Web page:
But why do this? Doesn't such action defy both reason and nature? Won't such action harm the child? Within Unificationism, the primary theological justification for such an act is the awareness that having children is basic to the fulfillment of God's ideal; couples bereft of children are then somehow incomplete and in a state of what might be called theological and heartistic poverty. Some couples, therefore, have been motivated to dedicate one of their own children-to-be to a Blessed couple unable to have children. This is basically an act of sacrificial love. One might compare it, albeit with differences of degree, to such acts as giving blood or bone marrow, donating an organ, offering a portion of one's wealth or private property to the needy, or giving one's life for one's country or any effort to save the life of another. Sacrificial love has always been a concept somewhat difficult to incorporate into conventional philosophical systems, and hence its origin and place of promotion has more often been within religious traditions. Civilizations in which the religious impulse of self-sacrifice has been marginalized find such impulses alien and puzzling, even aberrant. And no doubt there are those-and I am speaking here not simply of persons hostile to anything done by the Unification Church-who view Unificationist adoption practices with concern. The concerned would most likely question the outcome of such adoption practices, e.g., possible psychological damage to the adopted child or the mother. This question, however, is an important consideration for any form of adoption, and recent evidence seems to suggest that it is traditional, "secret" adoptions-coupled with social insensitivity, ignorance and even social bias against adoption-that are most debilitating psychologically.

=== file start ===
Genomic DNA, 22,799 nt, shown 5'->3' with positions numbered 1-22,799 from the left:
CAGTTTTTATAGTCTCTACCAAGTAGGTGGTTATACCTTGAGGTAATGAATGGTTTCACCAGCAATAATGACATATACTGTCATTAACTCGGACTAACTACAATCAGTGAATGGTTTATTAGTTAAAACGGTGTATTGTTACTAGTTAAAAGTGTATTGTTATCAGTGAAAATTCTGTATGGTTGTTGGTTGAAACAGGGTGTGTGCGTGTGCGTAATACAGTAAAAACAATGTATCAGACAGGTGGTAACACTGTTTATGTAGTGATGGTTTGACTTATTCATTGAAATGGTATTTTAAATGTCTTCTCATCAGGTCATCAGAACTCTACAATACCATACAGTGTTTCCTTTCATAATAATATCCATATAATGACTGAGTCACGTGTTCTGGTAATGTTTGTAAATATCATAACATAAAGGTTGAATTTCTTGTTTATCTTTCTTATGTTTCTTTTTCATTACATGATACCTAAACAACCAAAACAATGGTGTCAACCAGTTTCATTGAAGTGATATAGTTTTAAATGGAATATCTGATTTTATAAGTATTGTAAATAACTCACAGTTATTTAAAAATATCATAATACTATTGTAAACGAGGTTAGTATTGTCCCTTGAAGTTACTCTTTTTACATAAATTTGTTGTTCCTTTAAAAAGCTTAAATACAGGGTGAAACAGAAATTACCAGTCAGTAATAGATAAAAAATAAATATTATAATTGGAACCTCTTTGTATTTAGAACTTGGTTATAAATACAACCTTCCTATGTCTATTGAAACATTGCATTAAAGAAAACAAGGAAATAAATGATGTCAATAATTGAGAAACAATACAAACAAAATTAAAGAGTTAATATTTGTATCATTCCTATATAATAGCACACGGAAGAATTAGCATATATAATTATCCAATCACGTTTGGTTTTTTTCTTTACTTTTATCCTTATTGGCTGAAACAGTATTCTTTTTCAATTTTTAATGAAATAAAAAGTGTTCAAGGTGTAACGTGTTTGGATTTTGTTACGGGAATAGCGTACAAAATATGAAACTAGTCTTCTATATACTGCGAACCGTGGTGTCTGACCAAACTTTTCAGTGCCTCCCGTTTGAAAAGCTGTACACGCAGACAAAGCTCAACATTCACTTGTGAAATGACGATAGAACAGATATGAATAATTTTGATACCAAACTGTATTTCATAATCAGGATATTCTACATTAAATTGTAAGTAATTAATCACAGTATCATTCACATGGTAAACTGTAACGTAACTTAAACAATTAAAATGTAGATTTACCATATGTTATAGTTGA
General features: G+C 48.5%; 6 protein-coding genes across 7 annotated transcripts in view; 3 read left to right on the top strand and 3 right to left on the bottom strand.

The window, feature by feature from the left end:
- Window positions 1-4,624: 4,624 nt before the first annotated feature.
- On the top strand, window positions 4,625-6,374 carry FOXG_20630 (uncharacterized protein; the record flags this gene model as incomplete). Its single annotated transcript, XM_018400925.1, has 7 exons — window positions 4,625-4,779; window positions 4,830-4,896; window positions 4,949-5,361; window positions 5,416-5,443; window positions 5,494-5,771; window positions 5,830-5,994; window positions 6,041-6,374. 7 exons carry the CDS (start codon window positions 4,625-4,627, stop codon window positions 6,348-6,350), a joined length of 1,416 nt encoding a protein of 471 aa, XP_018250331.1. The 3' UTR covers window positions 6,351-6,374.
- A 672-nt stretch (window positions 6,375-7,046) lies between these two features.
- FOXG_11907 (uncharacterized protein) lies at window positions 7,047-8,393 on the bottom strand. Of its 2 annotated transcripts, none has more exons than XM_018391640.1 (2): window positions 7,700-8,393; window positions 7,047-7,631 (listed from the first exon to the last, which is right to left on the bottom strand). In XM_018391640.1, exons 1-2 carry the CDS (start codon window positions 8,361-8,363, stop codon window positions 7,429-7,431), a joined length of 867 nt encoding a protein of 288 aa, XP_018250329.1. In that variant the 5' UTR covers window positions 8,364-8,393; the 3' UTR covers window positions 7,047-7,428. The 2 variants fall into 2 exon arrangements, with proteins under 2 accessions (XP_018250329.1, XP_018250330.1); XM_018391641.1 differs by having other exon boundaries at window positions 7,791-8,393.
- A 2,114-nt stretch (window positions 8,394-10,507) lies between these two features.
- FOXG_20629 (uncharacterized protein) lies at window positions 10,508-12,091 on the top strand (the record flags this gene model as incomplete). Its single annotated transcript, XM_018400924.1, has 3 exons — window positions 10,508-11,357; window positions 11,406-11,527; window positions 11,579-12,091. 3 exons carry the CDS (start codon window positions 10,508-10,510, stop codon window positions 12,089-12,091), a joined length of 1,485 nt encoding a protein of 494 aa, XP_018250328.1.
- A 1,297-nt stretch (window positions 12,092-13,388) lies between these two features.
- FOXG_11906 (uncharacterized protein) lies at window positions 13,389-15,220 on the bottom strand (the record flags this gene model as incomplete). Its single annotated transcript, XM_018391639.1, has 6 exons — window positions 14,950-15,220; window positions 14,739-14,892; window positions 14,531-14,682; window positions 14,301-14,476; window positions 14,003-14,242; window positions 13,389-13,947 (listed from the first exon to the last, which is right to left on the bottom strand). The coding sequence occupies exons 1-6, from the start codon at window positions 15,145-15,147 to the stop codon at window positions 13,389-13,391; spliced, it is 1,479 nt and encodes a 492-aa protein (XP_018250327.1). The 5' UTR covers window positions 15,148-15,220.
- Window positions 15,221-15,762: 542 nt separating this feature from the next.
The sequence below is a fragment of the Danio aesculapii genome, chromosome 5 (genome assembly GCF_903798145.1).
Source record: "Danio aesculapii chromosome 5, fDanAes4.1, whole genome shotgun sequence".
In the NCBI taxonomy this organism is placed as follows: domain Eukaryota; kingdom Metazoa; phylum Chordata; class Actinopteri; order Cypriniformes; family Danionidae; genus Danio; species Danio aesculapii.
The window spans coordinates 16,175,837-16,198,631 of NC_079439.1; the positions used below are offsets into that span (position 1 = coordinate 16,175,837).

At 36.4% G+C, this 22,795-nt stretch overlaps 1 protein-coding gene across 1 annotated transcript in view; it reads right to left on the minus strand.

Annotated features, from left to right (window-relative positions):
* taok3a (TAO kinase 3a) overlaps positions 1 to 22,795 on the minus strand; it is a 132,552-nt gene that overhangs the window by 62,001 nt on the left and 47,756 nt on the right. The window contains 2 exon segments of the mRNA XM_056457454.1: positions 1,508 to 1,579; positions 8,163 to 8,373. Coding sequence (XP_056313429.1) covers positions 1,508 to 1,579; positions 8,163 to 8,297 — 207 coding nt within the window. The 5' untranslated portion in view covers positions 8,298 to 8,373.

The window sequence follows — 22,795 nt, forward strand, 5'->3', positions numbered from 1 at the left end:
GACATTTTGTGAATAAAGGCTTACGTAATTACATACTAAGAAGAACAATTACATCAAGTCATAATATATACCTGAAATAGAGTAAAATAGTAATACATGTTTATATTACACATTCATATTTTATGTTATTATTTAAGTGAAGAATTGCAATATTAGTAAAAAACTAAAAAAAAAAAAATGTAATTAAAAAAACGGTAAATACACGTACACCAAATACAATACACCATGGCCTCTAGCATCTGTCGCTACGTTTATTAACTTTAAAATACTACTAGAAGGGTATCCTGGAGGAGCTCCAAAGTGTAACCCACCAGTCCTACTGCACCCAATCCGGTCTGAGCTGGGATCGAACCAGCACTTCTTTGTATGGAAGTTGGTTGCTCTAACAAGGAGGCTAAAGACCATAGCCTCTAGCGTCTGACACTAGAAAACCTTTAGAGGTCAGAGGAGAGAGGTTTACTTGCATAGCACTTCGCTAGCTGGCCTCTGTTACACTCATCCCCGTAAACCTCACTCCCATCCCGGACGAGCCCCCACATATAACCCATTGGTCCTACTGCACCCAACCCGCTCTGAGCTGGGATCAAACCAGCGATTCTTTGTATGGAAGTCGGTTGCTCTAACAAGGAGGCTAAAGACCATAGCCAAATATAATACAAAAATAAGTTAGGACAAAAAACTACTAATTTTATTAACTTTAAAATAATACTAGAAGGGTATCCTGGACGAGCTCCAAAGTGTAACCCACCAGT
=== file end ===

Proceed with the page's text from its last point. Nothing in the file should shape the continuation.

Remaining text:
The concern about adoption is reasonable. For example, some psychological literature indicates, for adopts as compared with non- adopted children, a relatively high degree of psychological difficulties. The reliability of such data has more recently been disputed, and counter-evidence put forward indicating that adopts score as well or at times even better than non-adopts in regard to the question of psychological health, intellectual development, etc. A particularly useful discussion of this topic is found in Talking With Young Children About Adoption by Mary Watkins and Susan Fisher (Yale University Press, 1993). Furthermore, Unification adoptions are open, thereby leaving the child with access to the birth parents for medical records, for satisfying curiosity, and for whatever ongoing relationship might be appropriate. Evidence suggests that open adoptions where neither set of parents suffer from unresolved guilt feelings or misgivings which can get projected onto the child are conducive to the psychological well-being of the child. Even more importantly, and as was stated earlier, Unification adoptions do not originate in crisis or out-of-wedlock pregnancy, but in a deliberate, religious ideal of serving others, giving to others. In this way the theological and moral image of adoption is raised to a highly elevated position. While certainly religious ideals can be abused, the Unificationist practice of adoption also can be found acceptable even by the standards of full disclosure and informed consent required in liberal society; and there seems to be no logical way that liberal society can affirm an adoption called forth by any number of ambiguous motivations and disclaim an adoption called forth by deeply religious and altruistic concerns.